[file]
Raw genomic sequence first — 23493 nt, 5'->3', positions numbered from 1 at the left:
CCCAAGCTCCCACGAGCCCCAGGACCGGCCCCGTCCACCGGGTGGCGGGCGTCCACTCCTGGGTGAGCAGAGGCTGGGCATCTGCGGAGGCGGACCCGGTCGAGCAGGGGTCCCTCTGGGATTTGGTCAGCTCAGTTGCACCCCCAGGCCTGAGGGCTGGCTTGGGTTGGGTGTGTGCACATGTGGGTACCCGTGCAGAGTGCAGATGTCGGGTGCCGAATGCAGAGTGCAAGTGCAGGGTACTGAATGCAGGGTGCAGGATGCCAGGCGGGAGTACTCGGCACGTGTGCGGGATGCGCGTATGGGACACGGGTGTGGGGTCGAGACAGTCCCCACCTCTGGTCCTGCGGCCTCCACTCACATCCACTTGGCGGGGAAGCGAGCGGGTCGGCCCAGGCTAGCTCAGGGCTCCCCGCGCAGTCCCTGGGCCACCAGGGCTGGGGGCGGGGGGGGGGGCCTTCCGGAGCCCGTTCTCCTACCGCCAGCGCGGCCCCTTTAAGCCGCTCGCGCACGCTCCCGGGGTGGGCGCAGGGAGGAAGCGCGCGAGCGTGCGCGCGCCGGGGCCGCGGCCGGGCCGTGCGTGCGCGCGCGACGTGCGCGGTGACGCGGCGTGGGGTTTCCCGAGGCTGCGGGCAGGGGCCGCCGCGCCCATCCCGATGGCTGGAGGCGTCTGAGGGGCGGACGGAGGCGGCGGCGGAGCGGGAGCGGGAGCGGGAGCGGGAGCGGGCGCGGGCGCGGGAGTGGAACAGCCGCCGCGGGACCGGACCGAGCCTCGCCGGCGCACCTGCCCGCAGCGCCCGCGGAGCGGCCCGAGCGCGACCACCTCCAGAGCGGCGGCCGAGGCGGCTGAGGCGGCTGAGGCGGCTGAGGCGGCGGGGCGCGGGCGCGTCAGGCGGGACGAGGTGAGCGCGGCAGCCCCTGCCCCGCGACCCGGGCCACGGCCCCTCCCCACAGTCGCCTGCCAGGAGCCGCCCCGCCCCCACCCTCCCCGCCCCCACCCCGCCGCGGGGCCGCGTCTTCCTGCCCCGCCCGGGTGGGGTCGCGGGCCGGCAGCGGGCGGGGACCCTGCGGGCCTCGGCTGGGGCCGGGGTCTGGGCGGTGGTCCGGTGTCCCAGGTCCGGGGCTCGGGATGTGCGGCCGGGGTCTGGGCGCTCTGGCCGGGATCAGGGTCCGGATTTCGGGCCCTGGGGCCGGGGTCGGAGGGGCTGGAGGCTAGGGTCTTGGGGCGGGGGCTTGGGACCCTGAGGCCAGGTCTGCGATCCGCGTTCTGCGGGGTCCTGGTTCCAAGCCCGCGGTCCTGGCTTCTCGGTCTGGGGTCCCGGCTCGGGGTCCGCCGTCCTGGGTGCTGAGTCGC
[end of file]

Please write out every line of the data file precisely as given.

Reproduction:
Raw genomic sequence first — 23493 nt, 5'->3', positions numbered from 1 at the left:
CCCAAGCTCCCACGAGCCCCAGGACCGGCCCCGTCCACCGGGTGGCGGGCGTCCACTCCTGGGTGAGCAGAGGCTGGGCATCTGCGGAGGCGGACCCGGTCGAGCAGGGGTCCCTCTGGGATTTGGTCAGCTCAGTTGCACCCCCAGGCCTGAGGGCTGGCTTGGGTTGGGTGTGTGCACATGTGGGTACCCGTGCAGAGTGCAGATGTCGGGTGCCGAATGCAGAGTGCAAGTGCAGGGTACTGAATGCAGGGTGCAGGATGCCAGGCGGGAGTACTCGGCACGTGTGCGGGATGCGCGTATGGGACACGGGTGTGGGGTCGAGACAGTCCCCACCTCTGGTCCTGCGGCCTCCACTCACATCCACTTGGCGGGGAAGCGAGCGGGTCGGCCCAGGCTAGCTCAGGGCTCCCCGCGCAGTCCCTGGGCCACCAGGGCTGGGGGCGGGGGGGGGGGCCTTCCGGAGCCCGTTCTCCTACCGCCAGCGCGGCCCCTTTAAGCCGCTCGCGCACGCTCCCGGGGTGGGCGCAGGGAGGAAGCGCGCGAGCGTGCGCGCGCCGGGGCCGCGGCCGGGCCGTGCGTGCGCGCGCGACGTGCGCGGTGACGCGGCGTGGGGTTTCCCGAGGCTGCGGGCAGGGGCCGCCGCGCCCATCCCGATGGCTGGAGGCGTCTGAGGGGCGGACGGAGGCGGCGGCGGAGCGGGAGCGGGAGCGGGAGCGGGAGCGGGCGCGGGCGCGGGAGTGGAACAGCCGCCGCGGGACCGGACCGAGCCTCGCCGGCGCACCTGCCCGCAGCGCCCGCGGAGCGGCCCGAGCGCGACCACCTCCAGAGCGGCGGCCGAGGCGGCTGAGGCGGCTGAGGCGGCTGAGGCGGCGGGGCGCGGGCGCGTCAGGCGGGACGAGGTGAGCGCGGCAGCCCCTGCCCCGCGACCCGGGCCACGGCCCCTCCCCACAGTCGCCTGCCAGGAGCCGCCCCGCCCCCACCCTCCCCGCCCCCACCCCGCCGCGGGGCCGCGTCTTCCTGCCCCGCCCGGGTGGGGTCGCGGGCCGGCAGCGGGCGGGGACCCTGCGGGCCTCGGCTGGGGCCGGGGTCTGGGCGGTGGTCCGGTGTCCCAGGTCCGGGGCTCGGGATGTGCGGCCGGGGTCTGGGCGCTCTGGCCGGGATCAGGGTCCGGATTTCGGGCCCTGGGGCCGGGGTCGGAGGGGCTGGAGGCTAGGGTCTTGGGGCGGGGGCTTGGGACCCTGAGGCCAGGTCTGCGATCCGCGTTCTGCGGGGTCCTGGTTCCAAGCCCGCGGTCCTGGCTTCTCGGTCTGGGGTCCCGGCTCGGGGTCCGCCGTCCTGGGTGCTGAGTCGC